Europe clamps down on Russian funds
Last month Russia assigned $US 32 billion of its oil money into a new Fund for National Wellbeing. From next September this pension fund was expected to join cash-rich Asian nations swooping on Western corporations like Citigroup, and Merrill Lynch.
But on Monday EU Commission President, Jose Manuel Barroso, expressed “real concerns” about this. He pledged to unveil a code of conduct by Wednesday, to make non-European funds follow the example of Norway's pension fund, which lists all its purchases.
“Europe-based public and private investment funds are subject to stringent rules on governance and disclosure. We cannot allow non-European funds to be run in an opaque manner or used as an implement of geopolitical strategy,” he announced.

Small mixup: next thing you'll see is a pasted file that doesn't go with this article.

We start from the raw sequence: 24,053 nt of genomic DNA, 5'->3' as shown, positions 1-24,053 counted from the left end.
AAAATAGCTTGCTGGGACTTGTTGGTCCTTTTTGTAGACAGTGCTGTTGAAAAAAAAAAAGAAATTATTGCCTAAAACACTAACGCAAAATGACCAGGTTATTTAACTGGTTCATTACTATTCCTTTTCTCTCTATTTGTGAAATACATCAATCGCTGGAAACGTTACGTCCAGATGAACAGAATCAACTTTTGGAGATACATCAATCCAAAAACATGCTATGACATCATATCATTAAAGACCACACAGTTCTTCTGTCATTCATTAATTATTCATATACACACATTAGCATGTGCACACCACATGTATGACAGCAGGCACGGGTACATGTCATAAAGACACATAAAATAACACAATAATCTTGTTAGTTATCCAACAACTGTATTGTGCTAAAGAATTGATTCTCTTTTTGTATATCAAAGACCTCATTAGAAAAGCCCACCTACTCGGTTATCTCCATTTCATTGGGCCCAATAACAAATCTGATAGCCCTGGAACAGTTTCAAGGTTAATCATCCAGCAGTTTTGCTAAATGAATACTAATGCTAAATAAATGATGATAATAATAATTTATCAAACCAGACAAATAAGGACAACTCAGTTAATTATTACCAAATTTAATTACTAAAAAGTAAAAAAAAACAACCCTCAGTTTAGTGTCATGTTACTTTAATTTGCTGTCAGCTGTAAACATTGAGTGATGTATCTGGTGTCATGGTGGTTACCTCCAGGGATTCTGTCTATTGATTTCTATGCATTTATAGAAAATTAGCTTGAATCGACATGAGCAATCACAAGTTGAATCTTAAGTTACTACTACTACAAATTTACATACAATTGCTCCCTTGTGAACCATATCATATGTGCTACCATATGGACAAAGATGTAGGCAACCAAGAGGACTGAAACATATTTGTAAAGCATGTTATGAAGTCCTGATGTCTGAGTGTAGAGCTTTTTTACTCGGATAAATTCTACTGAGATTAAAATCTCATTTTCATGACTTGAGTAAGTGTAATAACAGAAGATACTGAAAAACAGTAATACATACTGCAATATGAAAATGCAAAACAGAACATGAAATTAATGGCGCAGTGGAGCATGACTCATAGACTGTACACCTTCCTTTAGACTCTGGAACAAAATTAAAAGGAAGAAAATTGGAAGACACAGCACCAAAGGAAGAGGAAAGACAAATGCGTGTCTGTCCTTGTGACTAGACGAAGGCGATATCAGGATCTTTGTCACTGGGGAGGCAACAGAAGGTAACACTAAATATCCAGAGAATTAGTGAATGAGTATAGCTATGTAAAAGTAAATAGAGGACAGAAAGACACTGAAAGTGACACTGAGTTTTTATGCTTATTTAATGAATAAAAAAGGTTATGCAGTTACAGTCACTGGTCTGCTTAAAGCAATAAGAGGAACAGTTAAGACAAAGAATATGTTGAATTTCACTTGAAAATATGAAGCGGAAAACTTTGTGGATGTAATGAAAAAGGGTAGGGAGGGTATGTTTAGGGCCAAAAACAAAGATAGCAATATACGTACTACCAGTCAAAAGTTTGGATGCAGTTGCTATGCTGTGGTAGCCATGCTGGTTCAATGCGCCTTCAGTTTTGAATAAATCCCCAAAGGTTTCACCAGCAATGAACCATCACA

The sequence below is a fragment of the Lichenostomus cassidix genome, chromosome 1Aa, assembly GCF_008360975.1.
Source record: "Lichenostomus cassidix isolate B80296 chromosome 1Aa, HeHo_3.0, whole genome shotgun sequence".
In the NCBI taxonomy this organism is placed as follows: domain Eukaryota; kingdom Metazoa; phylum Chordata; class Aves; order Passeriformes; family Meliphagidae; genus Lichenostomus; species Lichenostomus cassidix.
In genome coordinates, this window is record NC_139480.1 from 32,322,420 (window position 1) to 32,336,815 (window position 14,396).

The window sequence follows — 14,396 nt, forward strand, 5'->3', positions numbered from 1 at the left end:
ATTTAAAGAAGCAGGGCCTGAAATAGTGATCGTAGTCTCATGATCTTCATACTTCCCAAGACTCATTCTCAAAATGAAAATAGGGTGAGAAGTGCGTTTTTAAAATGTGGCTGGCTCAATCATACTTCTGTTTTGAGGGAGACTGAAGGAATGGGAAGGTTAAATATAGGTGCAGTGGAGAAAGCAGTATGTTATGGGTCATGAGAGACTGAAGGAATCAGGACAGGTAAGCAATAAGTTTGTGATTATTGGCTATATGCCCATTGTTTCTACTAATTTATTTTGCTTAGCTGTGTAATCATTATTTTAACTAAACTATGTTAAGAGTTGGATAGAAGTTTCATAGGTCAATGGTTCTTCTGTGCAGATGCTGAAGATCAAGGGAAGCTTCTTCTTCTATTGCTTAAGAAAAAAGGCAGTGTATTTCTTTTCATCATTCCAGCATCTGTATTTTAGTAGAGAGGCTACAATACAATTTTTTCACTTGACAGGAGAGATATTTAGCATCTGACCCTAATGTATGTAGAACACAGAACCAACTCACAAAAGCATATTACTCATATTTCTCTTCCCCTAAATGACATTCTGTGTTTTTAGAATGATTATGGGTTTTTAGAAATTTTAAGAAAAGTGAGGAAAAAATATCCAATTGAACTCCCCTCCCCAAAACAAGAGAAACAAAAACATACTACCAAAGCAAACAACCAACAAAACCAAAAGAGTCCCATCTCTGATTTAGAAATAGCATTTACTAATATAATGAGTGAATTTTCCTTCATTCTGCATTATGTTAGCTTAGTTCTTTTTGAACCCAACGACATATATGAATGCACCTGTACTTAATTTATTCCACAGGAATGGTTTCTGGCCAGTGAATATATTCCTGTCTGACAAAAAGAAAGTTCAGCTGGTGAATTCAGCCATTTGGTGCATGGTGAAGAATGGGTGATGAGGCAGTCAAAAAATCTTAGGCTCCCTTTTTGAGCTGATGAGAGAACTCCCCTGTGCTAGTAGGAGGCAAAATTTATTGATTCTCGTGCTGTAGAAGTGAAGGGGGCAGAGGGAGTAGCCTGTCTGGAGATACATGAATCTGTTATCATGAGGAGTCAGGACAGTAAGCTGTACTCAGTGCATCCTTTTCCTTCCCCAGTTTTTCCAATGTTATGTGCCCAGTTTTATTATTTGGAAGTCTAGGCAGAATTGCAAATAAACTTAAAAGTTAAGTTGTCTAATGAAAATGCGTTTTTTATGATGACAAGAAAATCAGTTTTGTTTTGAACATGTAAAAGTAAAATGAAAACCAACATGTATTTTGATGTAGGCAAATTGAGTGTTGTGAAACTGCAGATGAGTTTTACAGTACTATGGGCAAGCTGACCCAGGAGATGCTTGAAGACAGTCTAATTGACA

Russian business experts dismissed the EU's claims, insisting neither the fund's managers nor the Russian people would let it run for anything other than pure profit. Some also believe the Kremlin wouldn't allow a code of conduct on its foreign investments without a fight.
Last summer Germany became the first country to have top level officials voice fears that the likes of China and Russia's government could seize control of strategic firms, and steal sensitive technology.
At the moment the U.S. government, the OECD and IMF are all trying a softer approach than the EU – bilateral negotiations. They hope to coax voluntary exposure from Abu Dhabi and Singapore's sovereign funds about what they're investing in, and how much.